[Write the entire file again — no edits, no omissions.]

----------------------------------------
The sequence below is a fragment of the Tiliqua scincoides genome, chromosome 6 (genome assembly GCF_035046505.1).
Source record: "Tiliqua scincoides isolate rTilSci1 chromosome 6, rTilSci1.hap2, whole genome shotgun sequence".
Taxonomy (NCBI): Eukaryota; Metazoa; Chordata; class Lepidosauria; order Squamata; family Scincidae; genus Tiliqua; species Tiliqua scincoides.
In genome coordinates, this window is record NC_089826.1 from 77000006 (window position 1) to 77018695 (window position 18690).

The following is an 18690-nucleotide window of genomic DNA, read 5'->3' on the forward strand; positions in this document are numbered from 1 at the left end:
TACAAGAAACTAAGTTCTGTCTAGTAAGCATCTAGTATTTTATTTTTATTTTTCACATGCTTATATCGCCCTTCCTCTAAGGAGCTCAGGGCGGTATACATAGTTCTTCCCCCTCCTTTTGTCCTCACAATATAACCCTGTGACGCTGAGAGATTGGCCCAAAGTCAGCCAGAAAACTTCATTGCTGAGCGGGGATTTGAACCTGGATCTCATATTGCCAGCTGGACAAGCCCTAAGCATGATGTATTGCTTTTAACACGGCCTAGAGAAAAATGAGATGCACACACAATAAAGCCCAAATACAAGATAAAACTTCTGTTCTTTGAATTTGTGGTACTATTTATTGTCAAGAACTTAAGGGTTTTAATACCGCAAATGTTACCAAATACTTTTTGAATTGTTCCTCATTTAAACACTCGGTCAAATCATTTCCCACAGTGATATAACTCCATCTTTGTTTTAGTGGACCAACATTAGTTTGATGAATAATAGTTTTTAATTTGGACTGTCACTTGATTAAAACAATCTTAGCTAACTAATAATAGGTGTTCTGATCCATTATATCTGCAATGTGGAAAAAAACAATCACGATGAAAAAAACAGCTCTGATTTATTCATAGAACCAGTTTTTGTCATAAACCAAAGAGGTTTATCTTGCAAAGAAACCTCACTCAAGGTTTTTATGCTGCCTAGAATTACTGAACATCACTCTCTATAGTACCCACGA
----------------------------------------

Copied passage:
The sequence below is a fragment of the Tiliqua scincoides genome, chromosome 6 (genome assembly GCF_035046505.1).
Source record: "Tiliqua scincoides isolate rTilSci1 chromosome 6, rTilSci1.hap2, whole genome shotgun sequence".
Taxonomy (NCBI): Eukaryota; Metazoa; Chordata; class Lepidosauria; order Squamata; family Scincidae; genus Tiliqua; species Tiliqua scincoides.
In genome coordinates, this window is record NC_089826.1 from 77000006 (window position 1) to 77018695 (window position 18690).

The following is an 18690-nucleotide window of genomic DNA, read 5'->3' on the forward strand; positions in this document are numbered from 1 at the left end:
TACAAGAAACTAAGTTCTGTCTAGTAAGCATCTAGTATTTTATTTTTATTTTTCACATGCTTATATCGCCCTTCCTCTAAGGAGCTCAGGGCGGTATACATAGTTCTTCCCCCTCCTTTTGTCCTCACAATATAACCCTGTGACGCTGAGAGATTGGCCCAAAGTCAGCCAGAAAACTTCATTGCTGAGCGGGGATTTGAACCTGGATCTCATATTGCCAGCTGGACAAGCCCTAAGCATGATGTATTGCTTTTAACACGGCCTAGAGAAAAATGAGATGCACACACAATAAAGCCCAAATACAAGATAAAACTTCTGTTCTTTGAATTTGTGGTACTATTTATTGTCAAGAACTTAAGGGTTTTAATACCGCAAATGTTACCAAATACTTTTTGAATTGTTCCTCATTTAAACACTCGGTCAAATCATTTCCCACAGTGATATAACTCCATCTTTGTTTTAGTGGACCAACATTAGTTTGATGAATAATAGTTTTTAATTTGGACTGTCACTTGATTAAAACAATCTTAGCTAACTAATAATAGGTGTTCTGATCCATTATATCTGCAATGTGGAAAAAAACAATCACGATGAAAAAAACAGCTCTGATTTATTCATAGAACCAGTTTTTGTCATAAACCAAAGAGGTTTATCTTGCAAAGAAACCTCACTCAAGGTTTTTATGCTGCCTAGAATTACTGAACATCACTCTCTATAGTACCCACGA